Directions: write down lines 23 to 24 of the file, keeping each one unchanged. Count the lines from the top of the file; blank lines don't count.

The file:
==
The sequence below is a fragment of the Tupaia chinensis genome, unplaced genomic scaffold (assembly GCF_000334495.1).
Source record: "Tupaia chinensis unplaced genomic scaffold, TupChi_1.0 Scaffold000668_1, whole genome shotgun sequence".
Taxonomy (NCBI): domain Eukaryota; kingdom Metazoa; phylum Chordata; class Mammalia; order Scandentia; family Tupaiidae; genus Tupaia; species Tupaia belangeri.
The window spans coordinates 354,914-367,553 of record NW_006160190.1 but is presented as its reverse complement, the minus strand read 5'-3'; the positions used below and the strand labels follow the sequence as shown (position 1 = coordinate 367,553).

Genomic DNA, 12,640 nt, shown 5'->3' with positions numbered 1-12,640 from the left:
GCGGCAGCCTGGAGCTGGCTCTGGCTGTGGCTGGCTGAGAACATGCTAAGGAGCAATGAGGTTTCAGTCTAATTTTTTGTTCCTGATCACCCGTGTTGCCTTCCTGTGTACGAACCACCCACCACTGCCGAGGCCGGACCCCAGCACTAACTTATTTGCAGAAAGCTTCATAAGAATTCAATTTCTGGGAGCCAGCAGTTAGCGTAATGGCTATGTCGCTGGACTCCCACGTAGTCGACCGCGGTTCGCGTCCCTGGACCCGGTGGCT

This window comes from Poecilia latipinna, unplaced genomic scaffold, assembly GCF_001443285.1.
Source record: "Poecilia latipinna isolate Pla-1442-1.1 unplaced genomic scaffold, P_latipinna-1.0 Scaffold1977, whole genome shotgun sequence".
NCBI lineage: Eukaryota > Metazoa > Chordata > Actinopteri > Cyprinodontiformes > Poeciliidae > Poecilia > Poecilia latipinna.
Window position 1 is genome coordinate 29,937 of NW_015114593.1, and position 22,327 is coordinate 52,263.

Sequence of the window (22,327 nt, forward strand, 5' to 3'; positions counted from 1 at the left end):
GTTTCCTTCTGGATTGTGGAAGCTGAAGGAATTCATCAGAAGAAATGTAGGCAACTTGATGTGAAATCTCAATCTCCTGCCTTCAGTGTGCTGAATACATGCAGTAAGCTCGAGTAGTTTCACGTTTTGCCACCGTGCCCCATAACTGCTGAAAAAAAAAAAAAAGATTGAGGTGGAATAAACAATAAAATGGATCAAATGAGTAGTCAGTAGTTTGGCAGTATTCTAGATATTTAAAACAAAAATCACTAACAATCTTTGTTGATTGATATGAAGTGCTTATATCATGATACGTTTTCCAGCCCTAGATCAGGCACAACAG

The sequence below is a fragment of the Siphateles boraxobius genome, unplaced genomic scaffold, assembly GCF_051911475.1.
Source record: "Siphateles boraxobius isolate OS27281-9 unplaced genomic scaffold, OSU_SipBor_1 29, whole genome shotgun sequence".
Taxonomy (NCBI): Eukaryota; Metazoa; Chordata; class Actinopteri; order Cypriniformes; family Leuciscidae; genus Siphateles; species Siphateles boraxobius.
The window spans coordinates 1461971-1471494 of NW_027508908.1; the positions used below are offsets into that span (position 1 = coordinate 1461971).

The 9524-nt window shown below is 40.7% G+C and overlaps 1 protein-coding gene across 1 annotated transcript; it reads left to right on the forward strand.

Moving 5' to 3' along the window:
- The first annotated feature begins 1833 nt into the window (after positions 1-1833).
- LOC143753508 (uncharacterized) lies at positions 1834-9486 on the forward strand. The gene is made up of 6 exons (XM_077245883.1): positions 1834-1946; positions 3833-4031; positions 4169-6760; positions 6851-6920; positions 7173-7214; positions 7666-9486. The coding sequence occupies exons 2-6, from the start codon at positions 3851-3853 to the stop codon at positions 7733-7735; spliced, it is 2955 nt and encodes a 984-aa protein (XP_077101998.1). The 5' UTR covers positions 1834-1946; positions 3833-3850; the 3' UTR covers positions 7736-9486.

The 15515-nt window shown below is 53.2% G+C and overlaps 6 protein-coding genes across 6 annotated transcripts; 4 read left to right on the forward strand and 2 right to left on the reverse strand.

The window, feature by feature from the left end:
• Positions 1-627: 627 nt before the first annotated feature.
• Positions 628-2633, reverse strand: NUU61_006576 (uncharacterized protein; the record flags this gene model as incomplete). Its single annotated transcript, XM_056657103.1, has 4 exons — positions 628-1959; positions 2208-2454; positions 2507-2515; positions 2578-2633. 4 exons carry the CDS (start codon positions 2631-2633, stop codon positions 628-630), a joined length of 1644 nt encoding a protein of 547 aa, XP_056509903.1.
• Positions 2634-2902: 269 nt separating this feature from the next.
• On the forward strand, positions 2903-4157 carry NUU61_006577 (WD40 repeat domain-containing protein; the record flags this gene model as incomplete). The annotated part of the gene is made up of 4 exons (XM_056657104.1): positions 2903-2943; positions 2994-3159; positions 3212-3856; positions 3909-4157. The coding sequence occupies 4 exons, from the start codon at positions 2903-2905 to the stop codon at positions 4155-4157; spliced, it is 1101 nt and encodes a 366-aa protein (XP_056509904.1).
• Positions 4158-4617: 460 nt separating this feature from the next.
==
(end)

• Positions 1-627: 627 nt before the first annotated feature.
• Positions 628-2633, reverse strand: NUU61_006576 (uncharacterized protein; the record flags this gene model as incomplete). Its single annotated transcript, XM_056657103.1, has 4 exons — positions 628-1959; positions 2208-2454; positions 2507-2515; positions 2578-2633. 4 exons carry the CDS (start codon positions 2631-2633, stop codon positions 628-630), a joined length of 1644 nt encoding a protein of 547 aa, XP_056509903.1.